El Celler de Can Roca has just been named the World’s Best Restaurant 2013. Swide met Jordi Roca, Pastry Chef, in February.
World’s Best Pastry Chef.
I met Jordi Roca at the Identità Golose International Conference in February, when he didn’t know yet that his family Restaurant El Celler de Can Roca, Girona, Catalunya, would win the title of World’s Best Restaurant. With his brothers, Joan (Executive Chef) and Josep (sommelier), the Rocas scooped the prestigious award at the annual The World’s 50 Best Restaurants event in London. The event is staged by British magazine Restaurant and sponsored by Italian bottled water Acqua Panna and S.Pellegrino.
Jordi loves to talk about his job, and he does it with the poetry and whimsical images like a genius describing how it works behind the scenes. This is what he told me about his passion: desserts.
Jordi, can you describe to me your creative process?
Any idea can take me to create a dessert, for a while it was about perfumes, which showed me it was possible to translate something inedible into something edible. I was then obsessed with colours as inspiration, a dish all green, all orange… it’s nice to associate creations to emotions.
You just talked about perfumes: how important they are in a dessert creation?
When we taste food, we use all our senses. Perfumes are a big part of a food tasting experience. This link gave me the chance to play with them, to create a lot, to use smells as a tool to reach an aim, which is to make people feel, to give them emotion. For example, with the help of a perfume-maker we create this dessert “nube de limon”, lemon cloud, which holds a smell of childhood, a smell of biscuit with milk and lemon and is actually a dessert made with butter, bergamot, lemon juice – playful dessert.
“Playful”. Through this playful dimension that identifies so much with your creations, what do you want to communicate?
Well, before being playful the dessert needs to be good! I want people to like it, because sometimes I could lose my head in something I want to be fun but on the other hand, has no taste. I don’t want that. Of course, along with being good, I like people to have fun. That they can laugh just like when they hear a joke, that the dessert evokes emotions.
When did you realise you wanted to be a Pastry Chef?
Well, when I started to work with my brother, at 18, since I was the youngest I had to also serve as a waiter and I hated it. Then I realised chefs would leave the kitchen sooner than waiters, and that’s when I started to think about it as a career! [laughs]. Seriously, I fell in love with desserts being an assistant to a pastry chef, and never stopped since.
How is it to be the youngest in a family business?
On one level it’s nice as sometimes you have people who take care of you, who sometimes spoil you, but most of the time they don’t even “see” you, you know? They don’t realise you exist (in the kitchen). I think this gave me one more reason to affirm myself there and to make my personality strong so that they could really value me. It was good.
How does it work with the three of you? A new idea comes up and then… what?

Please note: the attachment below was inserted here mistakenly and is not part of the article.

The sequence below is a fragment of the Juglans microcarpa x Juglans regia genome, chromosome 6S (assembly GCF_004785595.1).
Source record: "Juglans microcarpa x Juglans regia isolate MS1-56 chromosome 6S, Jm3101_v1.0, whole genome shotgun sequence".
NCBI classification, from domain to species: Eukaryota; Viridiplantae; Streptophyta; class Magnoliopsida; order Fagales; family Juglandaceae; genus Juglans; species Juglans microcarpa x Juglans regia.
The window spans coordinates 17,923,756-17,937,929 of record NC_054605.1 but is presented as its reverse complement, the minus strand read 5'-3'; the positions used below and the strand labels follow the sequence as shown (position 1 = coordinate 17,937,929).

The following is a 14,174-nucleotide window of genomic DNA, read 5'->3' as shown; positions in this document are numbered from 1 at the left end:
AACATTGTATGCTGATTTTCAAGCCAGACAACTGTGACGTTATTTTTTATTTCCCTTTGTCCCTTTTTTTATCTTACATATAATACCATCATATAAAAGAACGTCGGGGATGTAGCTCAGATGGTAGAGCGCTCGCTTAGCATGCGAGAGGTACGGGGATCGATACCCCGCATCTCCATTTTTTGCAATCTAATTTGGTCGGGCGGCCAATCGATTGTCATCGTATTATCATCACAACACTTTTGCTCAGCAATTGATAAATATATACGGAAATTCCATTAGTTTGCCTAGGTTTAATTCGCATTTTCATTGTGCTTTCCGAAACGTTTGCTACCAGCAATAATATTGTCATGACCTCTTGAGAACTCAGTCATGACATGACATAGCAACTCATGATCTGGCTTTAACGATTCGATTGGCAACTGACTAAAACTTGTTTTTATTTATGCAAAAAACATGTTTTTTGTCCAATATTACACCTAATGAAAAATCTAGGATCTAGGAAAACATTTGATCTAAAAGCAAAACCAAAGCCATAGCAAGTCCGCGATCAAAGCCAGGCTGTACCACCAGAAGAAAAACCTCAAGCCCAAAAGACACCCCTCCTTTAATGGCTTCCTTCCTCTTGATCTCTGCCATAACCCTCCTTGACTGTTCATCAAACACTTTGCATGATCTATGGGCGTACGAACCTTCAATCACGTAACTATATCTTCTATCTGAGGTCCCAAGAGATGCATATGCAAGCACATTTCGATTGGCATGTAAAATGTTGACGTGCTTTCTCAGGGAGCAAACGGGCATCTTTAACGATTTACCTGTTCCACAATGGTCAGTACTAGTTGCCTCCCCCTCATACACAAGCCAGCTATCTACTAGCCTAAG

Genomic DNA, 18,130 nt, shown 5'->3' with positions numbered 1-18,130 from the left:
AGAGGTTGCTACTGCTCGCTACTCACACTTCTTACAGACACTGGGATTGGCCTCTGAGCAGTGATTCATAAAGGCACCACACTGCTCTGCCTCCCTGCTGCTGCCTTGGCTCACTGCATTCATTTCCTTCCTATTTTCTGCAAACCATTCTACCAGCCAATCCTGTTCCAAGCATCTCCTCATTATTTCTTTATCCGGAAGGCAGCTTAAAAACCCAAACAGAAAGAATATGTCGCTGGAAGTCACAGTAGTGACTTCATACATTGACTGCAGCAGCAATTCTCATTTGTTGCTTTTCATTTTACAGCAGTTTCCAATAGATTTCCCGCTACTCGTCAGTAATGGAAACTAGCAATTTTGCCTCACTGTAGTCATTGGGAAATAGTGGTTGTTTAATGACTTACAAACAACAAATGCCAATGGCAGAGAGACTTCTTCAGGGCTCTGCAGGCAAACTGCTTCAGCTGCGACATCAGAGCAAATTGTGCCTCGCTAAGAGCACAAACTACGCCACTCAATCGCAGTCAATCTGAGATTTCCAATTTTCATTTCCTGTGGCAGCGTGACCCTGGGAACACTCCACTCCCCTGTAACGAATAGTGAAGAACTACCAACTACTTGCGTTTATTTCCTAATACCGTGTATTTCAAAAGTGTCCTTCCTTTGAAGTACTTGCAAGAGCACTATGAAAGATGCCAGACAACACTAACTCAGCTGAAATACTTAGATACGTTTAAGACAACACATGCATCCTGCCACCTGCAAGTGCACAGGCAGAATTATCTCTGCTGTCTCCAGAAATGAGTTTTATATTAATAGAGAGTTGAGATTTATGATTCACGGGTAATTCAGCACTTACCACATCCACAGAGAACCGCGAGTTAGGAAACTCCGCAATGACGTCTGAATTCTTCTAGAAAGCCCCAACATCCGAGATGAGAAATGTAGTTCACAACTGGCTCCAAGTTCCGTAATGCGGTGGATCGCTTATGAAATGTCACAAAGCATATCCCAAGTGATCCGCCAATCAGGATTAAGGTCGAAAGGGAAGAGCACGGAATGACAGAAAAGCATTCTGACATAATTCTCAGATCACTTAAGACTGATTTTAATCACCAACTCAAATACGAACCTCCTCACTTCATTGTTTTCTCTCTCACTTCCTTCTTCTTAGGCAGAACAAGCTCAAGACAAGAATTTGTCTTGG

When we create a new dish, whether it is salty or sweet, we all discuss it together. Sure, this causes a slight delay in creating new dishes, but because we process them together, analyse them thoroughly, it gives us more security once we put them in the menu.
Rocambolesc, your gelato shop near Celler de Can Roca: tell me about it.
It was my dream became true, I always loved gelato and I wanted to translate it into something accessible. It’s only a window on the Esseyer Street. It’s a fun place. We could have designed something minimalistic, something super edgy, that would look like a jewellery store but people would be a bit scared to enter. I wanted the opposite: that people would get in to figure out what we would sell, with curiosity, with willingness to discover what it was about.
What are your next projects for gelato?
We are trying new tastes. One of baked apples from a recipe of my Mother, one is a chocolate very intense but not too bitter, one sorbet with a lot of beta-carotene for the summer, so that makes you more prone to get tanned – very healthy, few calories, a good one.
Rocapan was a revolutionary tool: tell me about it.
The idea was to be able to give a reason to people to eat gelato in winter, too, here in Spain they don’t do it much. I don’t get it: they would order Coke with ice but not gelato… My idea was to provoke people, to make them curious: with the help of a designer we created a tool that would create a special shaped warm pastry to be filled with ice cream. We started it two months ago and it’s working very well.
Do you always work with other creative people for projects?
Often. I think being multi-disciplinary in this work is essential: we work with all sorts of creative professionals: designers, artists, painters, people who work in robotic engineering so that we reach the perfect level in order to give pleasure and sublimate the tasting experience.
(He laughs). I can’t say a lot as it’s still in its embryonic stage, but we are working on a bread dough-gelato that “breathes”. It’s alive, seriously. It’s a live element in a live dish. We are experimenting continuously, so as to bring a message of emotion.
Cover photo: Brambilla-Serrani
Tagged with: #CHEF INTERVIEW #FOOD TRENDS
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